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Mining and renewables firms set for scrutiny in PRI human rights initiative

Five-year engagement project names initial 40 target companies.

The Principles for Responsible Investment has named 40 companies targeted for engagement as part of a new human rights stewardship initiative.

The list includes some of the world’s largest metals and mining companies, as well as leading names in renewable energy. Glencore, Rio Tinto, Vale, Posco, Anglo American, BHP, E.ON, Enel, Iberdrola, Orsted, EDP and EDF are among the firms targeted by PRI. 

Dubbed Advance, the initiative was  kickstarted in December – after Responsible Investor exclusively revealed efforts were underway in August – and aims to maximise investor contributions towards business respect for human rights and investor efforts to address social challenges. 

According to an investor statement, published Thursday, engaged companies will be expected to fully implement the UNGPs, align their political engagement with their responsibility to respect human rights, and deepen progress on the most severe human rights issues in their operations and across their value chains. 

The initiative boasts representatives from Storebrand Asset Management, Robeco, Hermes EOS, and Pensioenfonds Detailhandel as members of its advisory committee, which will provide strategic direction, advice and guidance on the engagement, and act as informal ambassadors. 

PRI signatories have until 10 June to join as endorsers or participants (either as lead or collaborating investors). 

The metals and mining and renewable sectors were selected as the focus of the engagement following consultation with the advisory committee and technical advisory group, as well as additional research. 

Metals and mining was targeted due to perceived high risk on human rights, as well as its growing importance in the transition to clean energy. 

When it comes to the companies themselves, reasons for selection ranged from their size and standing, scores on human rights benchmarks, existing controversies, or to ensure greater regional diversity. 

Last week, Responsible Investor reported that the Securities and Exchange Commission had charged Vale with misleading investors over the safety of its Brumadinho dam over the three years before its collapse killed 270 people.

The rationale for selecting the renewable sector related to issues of risk and relevance to energy transition, as well as the fact that the industry has traditionally received relatively limited scrutiny on social issues and human rights.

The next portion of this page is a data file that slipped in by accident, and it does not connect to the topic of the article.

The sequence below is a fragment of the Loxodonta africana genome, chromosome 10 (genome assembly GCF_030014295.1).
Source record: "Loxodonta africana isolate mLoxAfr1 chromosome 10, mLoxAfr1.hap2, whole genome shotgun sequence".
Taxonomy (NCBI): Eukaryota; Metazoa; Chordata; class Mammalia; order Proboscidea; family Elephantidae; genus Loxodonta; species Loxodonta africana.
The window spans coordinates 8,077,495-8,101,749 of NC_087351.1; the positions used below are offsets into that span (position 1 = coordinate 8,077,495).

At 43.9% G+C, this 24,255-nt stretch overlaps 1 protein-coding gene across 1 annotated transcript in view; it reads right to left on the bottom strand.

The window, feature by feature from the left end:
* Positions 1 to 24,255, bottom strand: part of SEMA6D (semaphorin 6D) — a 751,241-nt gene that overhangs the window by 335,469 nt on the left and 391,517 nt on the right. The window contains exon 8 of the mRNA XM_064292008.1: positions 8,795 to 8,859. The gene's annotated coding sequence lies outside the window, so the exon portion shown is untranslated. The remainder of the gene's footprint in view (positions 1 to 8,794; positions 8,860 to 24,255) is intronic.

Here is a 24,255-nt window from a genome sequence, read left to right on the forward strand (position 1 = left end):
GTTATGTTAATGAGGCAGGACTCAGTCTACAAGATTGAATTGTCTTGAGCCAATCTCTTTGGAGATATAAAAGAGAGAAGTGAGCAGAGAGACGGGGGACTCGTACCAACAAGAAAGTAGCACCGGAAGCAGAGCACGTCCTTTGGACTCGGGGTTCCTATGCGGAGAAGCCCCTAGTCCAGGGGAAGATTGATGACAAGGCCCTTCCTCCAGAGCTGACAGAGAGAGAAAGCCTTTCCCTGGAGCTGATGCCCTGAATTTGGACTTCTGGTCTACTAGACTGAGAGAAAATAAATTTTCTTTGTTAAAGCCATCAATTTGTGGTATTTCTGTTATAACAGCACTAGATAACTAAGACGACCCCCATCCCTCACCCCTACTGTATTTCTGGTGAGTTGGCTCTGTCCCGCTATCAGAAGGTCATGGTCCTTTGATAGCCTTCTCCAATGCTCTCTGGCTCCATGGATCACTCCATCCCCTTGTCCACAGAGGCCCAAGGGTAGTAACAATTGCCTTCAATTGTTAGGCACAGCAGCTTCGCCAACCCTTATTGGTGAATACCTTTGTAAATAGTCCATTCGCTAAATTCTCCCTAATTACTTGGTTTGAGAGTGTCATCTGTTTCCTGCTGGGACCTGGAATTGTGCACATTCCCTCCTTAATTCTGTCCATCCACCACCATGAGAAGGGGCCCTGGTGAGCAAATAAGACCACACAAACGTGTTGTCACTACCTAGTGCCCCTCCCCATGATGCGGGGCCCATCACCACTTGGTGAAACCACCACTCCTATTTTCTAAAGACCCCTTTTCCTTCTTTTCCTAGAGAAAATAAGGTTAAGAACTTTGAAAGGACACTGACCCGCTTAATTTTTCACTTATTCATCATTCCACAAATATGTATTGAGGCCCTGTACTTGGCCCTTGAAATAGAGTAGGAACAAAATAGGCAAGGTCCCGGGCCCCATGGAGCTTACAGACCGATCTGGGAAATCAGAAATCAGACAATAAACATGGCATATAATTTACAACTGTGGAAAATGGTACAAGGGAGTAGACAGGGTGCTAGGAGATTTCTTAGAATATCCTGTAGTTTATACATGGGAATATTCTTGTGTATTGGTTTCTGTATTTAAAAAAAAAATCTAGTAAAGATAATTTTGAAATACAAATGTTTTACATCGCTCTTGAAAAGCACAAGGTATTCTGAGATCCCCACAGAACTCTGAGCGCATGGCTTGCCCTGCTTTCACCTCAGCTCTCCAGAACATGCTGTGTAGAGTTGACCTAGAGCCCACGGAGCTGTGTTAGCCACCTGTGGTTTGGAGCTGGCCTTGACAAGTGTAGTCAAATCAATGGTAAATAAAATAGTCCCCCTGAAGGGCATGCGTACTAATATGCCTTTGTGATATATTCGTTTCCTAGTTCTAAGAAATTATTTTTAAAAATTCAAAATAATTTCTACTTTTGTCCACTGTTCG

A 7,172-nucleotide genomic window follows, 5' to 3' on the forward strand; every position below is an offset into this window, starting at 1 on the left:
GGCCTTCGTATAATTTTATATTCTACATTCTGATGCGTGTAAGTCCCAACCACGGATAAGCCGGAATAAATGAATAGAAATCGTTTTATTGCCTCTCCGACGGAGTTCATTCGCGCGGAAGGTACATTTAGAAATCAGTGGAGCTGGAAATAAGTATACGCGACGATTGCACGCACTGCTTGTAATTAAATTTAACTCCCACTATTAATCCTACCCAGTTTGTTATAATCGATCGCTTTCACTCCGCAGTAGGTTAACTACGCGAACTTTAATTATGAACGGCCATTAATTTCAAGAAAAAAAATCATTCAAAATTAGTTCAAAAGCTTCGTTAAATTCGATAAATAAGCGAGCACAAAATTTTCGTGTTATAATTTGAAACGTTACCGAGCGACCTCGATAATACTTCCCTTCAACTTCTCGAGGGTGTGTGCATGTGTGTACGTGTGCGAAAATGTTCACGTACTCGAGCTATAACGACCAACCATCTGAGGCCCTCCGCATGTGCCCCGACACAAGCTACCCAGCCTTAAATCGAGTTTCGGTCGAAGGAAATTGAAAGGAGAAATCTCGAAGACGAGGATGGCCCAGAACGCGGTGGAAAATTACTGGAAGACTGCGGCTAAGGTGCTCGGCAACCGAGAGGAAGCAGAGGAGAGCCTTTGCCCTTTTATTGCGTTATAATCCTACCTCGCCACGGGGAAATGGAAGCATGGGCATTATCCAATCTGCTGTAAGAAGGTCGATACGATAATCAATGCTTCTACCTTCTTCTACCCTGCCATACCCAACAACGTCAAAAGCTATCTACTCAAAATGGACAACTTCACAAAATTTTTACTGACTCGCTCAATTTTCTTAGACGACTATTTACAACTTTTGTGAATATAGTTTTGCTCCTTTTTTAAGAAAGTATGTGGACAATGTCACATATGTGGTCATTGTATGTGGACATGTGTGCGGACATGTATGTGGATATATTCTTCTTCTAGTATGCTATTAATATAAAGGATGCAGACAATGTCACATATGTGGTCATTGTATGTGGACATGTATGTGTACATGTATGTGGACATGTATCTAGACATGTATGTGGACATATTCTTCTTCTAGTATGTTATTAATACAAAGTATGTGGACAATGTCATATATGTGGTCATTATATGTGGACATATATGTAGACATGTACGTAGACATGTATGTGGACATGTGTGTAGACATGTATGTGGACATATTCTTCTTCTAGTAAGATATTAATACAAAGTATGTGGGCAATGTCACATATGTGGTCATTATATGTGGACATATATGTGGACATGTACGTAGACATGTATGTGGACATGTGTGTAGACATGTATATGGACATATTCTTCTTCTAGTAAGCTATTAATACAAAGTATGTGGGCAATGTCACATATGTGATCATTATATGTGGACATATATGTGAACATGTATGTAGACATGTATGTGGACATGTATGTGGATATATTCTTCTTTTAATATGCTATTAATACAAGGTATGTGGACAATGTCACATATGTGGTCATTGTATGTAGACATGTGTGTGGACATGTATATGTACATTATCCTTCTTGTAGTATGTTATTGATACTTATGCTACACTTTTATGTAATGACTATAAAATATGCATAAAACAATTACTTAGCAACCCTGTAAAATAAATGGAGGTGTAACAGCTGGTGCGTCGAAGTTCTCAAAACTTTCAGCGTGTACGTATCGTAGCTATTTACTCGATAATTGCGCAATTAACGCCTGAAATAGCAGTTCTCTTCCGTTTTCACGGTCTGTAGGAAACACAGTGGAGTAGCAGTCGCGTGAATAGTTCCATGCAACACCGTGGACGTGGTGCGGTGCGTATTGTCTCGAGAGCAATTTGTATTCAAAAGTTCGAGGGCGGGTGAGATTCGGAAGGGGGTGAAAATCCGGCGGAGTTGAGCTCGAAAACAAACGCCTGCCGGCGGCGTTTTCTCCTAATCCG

Selected companies are operators, developers and/or owners of wind and/or solar energy projects. Some were included “despite their government ownership to ensure the inclusion of key countries and regions for the sector”.  

Manufacturers of wind and/or solar energy projects were not included due to “existing investor efforts around human rights issues in this segment of the value chain”.  

“The PRI executive will work with the two advisory groups and the broader investor working group to design sector transformation strategies for each of the sectors targeted by Advance. These strategies will focus on specific severe human rights risks identified within these sectors and the PRI executive will work with participants to implement these strategies and drive change within these sectors around these specific human rights issues,” the methodology document noted. 

Expect more

According to the PRI’s website, the number of companies targeted is expected to grow as the initiative recruits additional investors and the PRI’s internal team capacity increases. 

In addition, when a human rights controversy occurs regarding a company outside of the engagement focus list, a new company engagement group may be formed following an assessment.  

“The engagement in this case will focus on mitigation of issues; reassurance that company has a remediation plan in place which includes consultation of all affected stakeholders; and reassurance that the company integrates learnings and reviews established procedures to prevent the reoccurrence of the controversy,” the PRI said. 

Engagements are set to begin in September and will run for a minimum of five years. In its second year, the initiative may also begin engaging with policymakers. 

Responsible Investor has submitted requests for comment to the companies concerned.